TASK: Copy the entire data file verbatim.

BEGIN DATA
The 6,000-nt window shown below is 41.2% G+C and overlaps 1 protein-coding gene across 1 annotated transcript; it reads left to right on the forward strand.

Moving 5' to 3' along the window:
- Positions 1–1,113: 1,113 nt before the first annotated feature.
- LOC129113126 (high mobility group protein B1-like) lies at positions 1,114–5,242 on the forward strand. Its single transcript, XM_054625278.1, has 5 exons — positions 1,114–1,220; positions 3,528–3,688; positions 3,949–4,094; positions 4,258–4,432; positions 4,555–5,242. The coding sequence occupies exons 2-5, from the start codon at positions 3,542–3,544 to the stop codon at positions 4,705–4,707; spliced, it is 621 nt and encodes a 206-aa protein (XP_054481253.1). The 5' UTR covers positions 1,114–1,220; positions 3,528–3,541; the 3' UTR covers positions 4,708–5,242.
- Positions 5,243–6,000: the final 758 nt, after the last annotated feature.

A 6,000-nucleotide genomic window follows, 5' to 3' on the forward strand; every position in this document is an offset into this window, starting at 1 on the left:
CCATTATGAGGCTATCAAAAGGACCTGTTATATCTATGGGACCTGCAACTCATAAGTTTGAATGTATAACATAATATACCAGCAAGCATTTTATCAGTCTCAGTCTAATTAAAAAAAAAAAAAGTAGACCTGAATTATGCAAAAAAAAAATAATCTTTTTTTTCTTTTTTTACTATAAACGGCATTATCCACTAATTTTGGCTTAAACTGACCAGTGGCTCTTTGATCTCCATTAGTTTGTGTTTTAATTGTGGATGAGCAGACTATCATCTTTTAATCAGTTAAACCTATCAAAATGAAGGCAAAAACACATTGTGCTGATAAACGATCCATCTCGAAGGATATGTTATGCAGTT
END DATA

The 6,000-nt window shown below is 41.2% G+C and overlaps 1 protein-coding gene across 1 annotated transcript; it reads left to right on the forward strand.

Moving 5' to 3' along the window:
- Positions 1–1,113: 1,113 nt before the first annotated feature.
- LOC129113126 (high mobility group protein B1-like) lies at positions 1,114–5,242 on the forward strand. Its single transcript, XM_054625278.1, has 5 exons — positions 1,114–1,220; positions 3,528–3,688; positions 3,949–4,094; positions 4,258–4,432; positions 4,555–5,242. The coding sequence occupies exons 2-5, from the start codon at positions 3,542–3,544 to the stop codon at positions 4,705–4,707; spliced, it is 621 nt and encodes a 206-aa protein (XP_054481253.1). The 5' UTR covers positions 1,114–1,220; positions 3,528–3,541; the 3' UTR covers positions 4,708–5,242.
- Positions 5,243–6,000: the final 758 nt, after the last annotated feature.

A 6,000-nucleotide genomic window follows, 5' to 3' on the forward strand; every position in this document is an offset into this window, starting at 1 on the left:
CCATTATGAGGCTATCAAAAGGACCTGTTATATCTATGGGACCTGCAACTCATAAGTTTGAATGTATAACATAATATACCAGCAAGCATTTTATCAGTCTCAGTCTAATTAAAAAAAAAAAAAGTAGACCTGAATTATGCAAAAAAAAAATAATCTTTTTTTTCTTTTTTTACTATAAACGGCATTATCCACTAATTTTGGCTTAAACTGACCAGTGGCTCTTTGATCTCCATTAGTTTGTGTTTTAATTGTGGATGAGCAGACTATCATCTTTTAATCAGTTAAACCTATCAAAATGAAGGCAAAAACACATTGTGCTGATAAACGATCCATCTCGAAGGATATGTTATGCAGTT